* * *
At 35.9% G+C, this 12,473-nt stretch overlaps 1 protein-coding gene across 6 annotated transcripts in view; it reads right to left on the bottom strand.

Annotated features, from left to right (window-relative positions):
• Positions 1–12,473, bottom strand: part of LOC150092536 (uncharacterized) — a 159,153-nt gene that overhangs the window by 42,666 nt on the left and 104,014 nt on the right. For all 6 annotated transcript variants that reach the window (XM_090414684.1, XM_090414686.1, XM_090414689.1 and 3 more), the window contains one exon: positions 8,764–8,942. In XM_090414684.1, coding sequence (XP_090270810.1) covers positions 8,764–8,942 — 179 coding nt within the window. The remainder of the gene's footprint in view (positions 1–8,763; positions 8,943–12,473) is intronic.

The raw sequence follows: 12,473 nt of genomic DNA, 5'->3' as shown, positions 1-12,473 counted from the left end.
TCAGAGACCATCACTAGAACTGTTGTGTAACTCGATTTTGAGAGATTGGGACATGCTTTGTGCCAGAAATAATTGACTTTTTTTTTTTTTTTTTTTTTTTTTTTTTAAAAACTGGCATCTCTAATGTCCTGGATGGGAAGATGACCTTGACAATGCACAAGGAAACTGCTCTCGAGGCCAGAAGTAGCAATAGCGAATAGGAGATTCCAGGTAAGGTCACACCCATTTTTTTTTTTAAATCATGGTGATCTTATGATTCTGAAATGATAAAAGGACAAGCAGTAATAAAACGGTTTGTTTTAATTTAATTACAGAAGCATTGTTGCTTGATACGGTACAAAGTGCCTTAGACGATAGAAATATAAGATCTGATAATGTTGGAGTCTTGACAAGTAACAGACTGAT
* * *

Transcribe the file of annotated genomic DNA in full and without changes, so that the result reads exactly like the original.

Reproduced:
At 35.9% G+C, this 12,473-nt stretch overlaps 1 protein-coding gene across 6 annotated transcripts in view; it reads right to left on the bottom strand.

Annotated features, from left to right (window-relative positions):
• Positions 1–12,473, bottom strand: part of LOC150092536 (uncharacterized) — a 159,153-nt gene that overhangs the window by 42,666 nt on the left and 104,014 nt on the right. For all 6 annotated transcript variants that reach the window (XM_090414684.1, XM_090414686.1, XM_090414689.1 and 3 more), the window contains one exon: positions 8,764–8,942. In XM_090414684.1, coding sequence (XP_090270810.1) covers positions 8,764–8,942 — 179 coding nt within the window. The remainder of the gene's footprint in view (positions 1–8,763; positions 8,943–12,473) is intronic.

The raw sequence follows: 12,473 nt of genomic DNA, 5'->3' as shown, positions 1-12,473 counted from the left end.
TCAGAGACCATCACTAGAACTGTTGTGTAACTCGATTTTGAGAGATTGGGACATGCTTTGTGCCAGAAATAATTGACTTTTTTTTTTTTTTTTTTTTTTTTTTTTTAAAAACTGGCATCTCTAATGTCCTGGATGGGAAGATGACCTTGACAATGCACAAGGAAACTGCTCTCGAGGCCAGAAGTAGCAATAGCGAATAGGAGATTCCAGGTAAGGTCACACCCATTTTTTTTTTTAAATCATGGTGATCTTATGATTCTGAAATGATAAAAGGACAAGCAGTAATAAAACGGTTTGTTTTAATTTAATTACAGAAGCATTGTTGCTTGATACGGTACAAAGTGCCTTAGACGATAGAAATATAAGATCTGATAATGTTGGAGTCTTGACAAGTAACAGACTGAT